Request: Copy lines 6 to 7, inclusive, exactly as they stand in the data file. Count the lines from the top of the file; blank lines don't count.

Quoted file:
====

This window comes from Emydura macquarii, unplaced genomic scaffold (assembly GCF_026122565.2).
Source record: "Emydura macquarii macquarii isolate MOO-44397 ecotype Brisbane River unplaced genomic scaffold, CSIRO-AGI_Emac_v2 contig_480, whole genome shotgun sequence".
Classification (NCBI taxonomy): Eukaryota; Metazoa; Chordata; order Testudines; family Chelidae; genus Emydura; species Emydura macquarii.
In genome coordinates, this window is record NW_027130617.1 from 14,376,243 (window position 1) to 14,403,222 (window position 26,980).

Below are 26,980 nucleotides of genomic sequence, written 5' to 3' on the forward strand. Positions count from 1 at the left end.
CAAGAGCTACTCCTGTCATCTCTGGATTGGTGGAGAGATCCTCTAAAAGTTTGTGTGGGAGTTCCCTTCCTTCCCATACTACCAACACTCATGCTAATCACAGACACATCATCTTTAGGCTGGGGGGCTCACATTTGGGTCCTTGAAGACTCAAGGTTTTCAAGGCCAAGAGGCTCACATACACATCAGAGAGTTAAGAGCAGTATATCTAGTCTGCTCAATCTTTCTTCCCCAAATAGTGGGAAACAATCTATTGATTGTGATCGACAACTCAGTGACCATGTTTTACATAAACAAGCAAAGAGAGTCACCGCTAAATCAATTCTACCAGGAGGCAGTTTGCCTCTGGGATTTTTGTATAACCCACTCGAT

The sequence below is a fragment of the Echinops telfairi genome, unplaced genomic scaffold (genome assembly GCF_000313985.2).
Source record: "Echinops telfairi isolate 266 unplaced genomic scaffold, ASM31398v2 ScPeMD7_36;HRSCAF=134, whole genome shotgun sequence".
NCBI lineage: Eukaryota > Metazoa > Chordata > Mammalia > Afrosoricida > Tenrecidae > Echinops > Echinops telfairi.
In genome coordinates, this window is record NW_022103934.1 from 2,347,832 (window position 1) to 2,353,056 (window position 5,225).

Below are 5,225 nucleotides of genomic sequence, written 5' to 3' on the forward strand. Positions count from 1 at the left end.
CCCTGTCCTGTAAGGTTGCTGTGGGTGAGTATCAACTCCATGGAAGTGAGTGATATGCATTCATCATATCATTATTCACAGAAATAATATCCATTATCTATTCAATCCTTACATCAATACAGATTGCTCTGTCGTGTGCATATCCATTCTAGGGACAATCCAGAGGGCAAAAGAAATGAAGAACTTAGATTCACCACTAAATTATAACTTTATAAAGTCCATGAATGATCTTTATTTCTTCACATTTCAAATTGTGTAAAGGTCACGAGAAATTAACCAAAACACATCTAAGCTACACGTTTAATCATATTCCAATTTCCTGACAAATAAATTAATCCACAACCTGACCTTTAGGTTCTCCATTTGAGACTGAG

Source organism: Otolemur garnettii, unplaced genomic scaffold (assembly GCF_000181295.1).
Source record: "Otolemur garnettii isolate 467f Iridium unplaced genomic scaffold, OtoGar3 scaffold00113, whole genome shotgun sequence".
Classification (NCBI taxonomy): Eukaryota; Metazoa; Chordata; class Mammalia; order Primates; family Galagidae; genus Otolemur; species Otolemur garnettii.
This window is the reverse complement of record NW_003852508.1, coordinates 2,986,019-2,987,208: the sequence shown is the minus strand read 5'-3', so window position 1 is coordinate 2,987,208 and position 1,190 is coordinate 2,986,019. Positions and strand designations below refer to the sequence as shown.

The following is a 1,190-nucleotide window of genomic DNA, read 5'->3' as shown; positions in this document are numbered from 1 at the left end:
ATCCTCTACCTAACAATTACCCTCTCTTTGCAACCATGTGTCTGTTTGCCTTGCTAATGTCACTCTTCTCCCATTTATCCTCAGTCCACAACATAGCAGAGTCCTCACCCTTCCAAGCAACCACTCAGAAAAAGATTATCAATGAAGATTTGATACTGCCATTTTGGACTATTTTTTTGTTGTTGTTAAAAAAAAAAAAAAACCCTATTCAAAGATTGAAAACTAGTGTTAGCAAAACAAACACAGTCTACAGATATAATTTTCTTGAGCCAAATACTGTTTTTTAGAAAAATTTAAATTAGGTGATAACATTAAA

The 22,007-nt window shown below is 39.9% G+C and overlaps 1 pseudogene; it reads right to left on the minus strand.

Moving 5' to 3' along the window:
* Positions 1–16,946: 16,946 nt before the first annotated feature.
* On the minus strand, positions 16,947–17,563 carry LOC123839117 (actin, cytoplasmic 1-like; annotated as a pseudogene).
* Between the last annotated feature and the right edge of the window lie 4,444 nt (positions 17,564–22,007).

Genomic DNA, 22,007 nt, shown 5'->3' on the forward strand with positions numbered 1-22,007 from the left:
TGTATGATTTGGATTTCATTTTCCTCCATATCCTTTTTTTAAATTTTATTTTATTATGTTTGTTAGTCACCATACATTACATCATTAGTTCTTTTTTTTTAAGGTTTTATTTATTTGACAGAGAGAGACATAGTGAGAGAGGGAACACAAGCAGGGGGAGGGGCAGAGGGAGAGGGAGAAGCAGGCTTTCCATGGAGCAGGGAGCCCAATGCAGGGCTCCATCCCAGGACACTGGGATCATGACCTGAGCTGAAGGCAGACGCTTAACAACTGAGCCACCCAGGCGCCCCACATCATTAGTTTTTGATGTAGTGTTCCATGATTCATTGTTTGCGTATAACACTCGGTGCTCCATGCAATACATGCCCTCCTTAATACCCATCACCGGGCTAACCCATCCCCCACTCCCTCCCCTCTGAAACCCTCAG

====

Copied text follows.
CAAGAGCTACTCCTGTCATCTCTGGATTGGTGGAGAGATCCTCTAAAAGTTTGTGTGGGAGTTCCCTTCCTTCCCATACTACCAACACTCATGCTAATCACAGACACATCATCTTTAGGCTGGGGGGCTCACATTTGGGTCCTTGAAGACTCAAGGTTTTCAAGGCCAAGAGGCTCACATACACATCAGAGAGTTAAGAGCAGTATATCTAGTCTGCTCAATCTTTCTTCCCCAAATAGTGGGAAACAATCTATTGATTGTGATCGACAACTCAGTGACCATGTTTTACATAAACAAGCAAAGAGAGTCACCGCTAAATCAATTCTACCAGGAGGCAGTTTGCCTCTGGGATTTTTGTATAACCCACTCGAT

The sequence below is a fragment of the Echinops telfairi genome, unplaced genomic scaffold (genome assembly GCF_000313985.2).